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A mole paw, specially designed for digging. Image credit: Didier Decouens via Wikipedia

Not surprisingly, moles are blind or nearly blind, but are compensated by having a highly developed sense of smell. “Highly developed” may not do the mole justice – moles smell in stereo, so moles can detect where a particular odor is coming from, because each nostril will register a slightly different scent. This allows them to find their prey, which consists of earthworms, grubs and all the other tasty treats under your lawn. This sounds innocuous, but moles are actually voracious predators that eat close to their weight every day. Moles come by their insatiable appetites honestly – digging constantly takes a great deal of energy and, just as birds eat constantly so they can fly, moles eat constantly so they can dig. The main difference is that moles have not inspired us to build digging machines so we can soar under the ground.

No discussion of the moles’ eating habits would be complete without mentioning that moles use their saliva, which contains a toxin, to paralyze earthworms so they can be taken back to the mole’s den to be killed and eaten (not necessarily in that order) later on. Researchers have found mole larders that have contained more than a thousand earthworms. Nature red in tooth and claw…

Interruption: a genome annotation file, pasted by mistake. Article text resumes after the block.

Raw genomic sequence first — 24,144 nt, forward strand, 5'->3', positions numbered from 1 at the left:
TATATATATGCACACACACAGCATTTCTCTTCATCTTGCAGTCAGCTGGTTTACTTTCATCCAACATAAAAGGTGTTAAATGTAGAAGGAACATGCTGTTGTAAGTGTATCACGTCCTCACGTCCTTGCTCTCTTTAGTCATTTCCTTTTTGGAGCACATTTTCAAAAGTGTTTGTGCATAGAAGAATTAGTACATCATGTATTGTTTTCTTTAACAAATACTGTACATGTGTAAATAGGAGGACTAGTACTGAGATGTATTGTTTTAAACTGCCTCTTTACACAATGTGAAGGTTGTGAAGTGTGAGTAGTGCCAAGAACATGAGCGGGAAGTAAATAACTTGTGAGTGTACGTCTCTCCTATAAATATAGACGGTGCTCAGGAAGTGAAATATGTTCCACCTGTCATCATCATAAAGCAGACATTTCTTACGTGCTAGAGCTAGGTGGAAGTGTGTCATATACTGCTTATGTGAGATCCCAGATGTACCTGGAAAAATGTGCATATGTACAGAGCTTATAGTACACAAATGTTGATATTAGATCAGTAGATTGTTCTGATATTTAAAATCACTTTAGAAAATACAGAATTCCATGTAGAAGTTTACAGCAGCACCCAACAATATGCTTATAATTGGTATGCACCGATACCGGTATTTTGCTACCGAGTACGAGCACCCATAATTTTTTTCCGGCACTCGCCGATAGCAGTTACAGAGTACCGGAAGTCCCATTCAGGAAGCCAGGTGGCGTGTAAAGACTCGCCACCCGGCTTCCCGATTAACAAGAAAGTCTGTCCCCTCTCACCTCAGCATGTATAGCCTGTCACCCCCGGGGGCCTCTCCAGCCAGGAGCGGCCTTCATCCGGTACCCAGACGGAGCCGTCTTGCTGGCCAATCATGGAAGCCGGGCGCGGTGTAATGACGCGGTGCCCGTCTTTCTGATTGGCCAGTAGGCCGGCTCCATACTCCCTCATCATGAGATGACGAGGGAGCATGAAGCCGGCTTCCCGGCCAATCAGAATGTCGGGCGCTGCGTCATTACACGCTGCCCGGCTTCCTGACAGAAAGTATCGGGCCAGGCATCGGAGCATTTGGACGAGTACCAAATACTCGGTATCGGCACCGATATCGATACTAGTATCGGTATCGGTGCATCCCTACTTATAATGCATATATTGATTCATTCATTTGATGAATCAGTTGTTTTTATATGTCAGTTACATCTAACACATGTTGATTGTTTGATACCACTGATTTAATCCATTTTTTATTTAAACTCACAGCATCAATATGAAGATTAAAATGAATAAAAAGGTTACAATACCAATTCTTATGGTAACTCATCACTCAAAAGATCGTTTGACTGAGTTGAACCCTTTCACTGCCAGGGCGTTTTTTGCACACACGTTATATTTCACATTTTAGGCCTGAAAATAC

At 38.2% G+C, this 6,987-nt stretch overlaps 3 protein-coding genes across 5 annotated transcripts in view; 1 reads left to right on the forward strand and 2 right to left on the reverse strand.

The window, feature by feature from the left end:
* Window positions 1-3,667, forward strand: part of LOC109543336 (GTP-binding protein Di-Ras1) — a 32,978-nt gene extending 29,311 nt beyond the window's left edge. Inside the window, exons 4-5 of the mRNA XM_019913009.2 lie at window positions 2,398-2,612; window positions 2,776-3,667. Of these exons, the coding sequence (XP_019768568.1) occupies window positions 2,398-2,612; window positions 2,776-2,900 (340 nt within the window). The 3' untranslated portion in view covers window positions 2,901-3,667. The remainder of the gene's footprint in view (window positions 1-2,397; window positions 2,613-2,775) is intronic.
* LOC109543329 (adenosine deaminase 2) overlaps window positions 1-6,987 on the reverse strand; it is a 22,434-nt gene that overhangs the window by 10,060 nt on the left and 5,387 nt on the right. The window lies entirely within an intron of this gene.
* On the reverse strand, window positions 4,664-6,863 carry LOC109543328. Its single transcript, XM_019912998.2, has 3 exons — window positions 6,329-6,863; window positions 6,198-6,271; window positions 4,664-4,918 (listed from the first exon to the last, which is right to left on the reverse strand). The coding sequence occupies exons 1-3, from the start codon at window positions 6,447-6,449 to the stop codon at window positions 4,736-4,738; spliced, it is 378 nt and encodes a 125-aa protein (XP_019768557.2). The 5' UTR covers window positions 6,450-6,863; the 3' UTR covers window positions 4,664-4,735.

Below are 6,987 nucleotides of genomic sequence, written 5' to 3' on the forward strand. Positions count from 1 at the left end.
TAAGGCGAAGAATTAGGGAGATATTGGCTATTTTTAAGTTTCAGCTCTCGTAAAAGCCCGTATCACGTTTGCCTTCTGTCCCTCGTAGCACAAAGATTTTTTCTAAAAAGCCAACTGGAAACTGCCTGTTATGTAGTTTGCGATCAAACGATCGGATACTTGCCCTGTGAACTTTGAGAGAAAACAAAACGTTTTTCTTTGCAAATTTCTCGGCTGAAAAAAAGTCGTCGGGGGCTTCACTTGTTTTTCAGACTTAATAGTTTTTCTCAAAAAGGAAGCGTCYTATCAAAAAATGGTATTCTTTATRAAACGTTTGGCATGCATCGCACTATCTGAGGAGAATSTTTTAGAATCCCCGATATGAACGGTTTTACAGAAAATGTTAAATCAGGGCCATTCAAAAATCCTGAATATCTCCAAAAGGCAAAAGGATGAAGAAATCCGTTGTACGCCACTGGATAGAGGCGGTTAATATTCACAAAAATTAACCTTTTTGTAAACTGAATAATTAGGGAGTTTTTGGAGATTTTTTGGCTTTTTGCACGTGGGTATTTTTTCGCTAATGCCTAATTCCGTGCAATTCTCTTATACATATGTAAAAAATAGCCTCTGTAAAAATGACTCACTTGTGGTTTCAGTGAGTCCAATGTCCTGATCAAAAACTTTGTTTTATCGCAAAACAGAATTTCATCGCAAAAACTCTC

A graphic description of the sex life of the topic animal is required for this blog, but moles are a disappointment in this area. Moles breed once a year, with the boar searching for sows by means of emitting high-pitched squeals while they tunnel through new areas, outside their normal range. Once this goal is successfully accomplished and copulation takes place in a darkened area, gestation is a month or so and 2 to 5 pups emerge into the world.  In another month or two, the pups are old enough to leave the nest and find their own territories.

The social life of the mole is perhaps more interesting than its love life. In addition to being hardened killers at meal times, which means almost all the time, moles are the disturbed loners of the mammal world. You might picture thriving rabbit-like warrens full of moles, happily competing in digging races, but in fact moles are solitary creatures who enjoy the company of others only if they can eat them.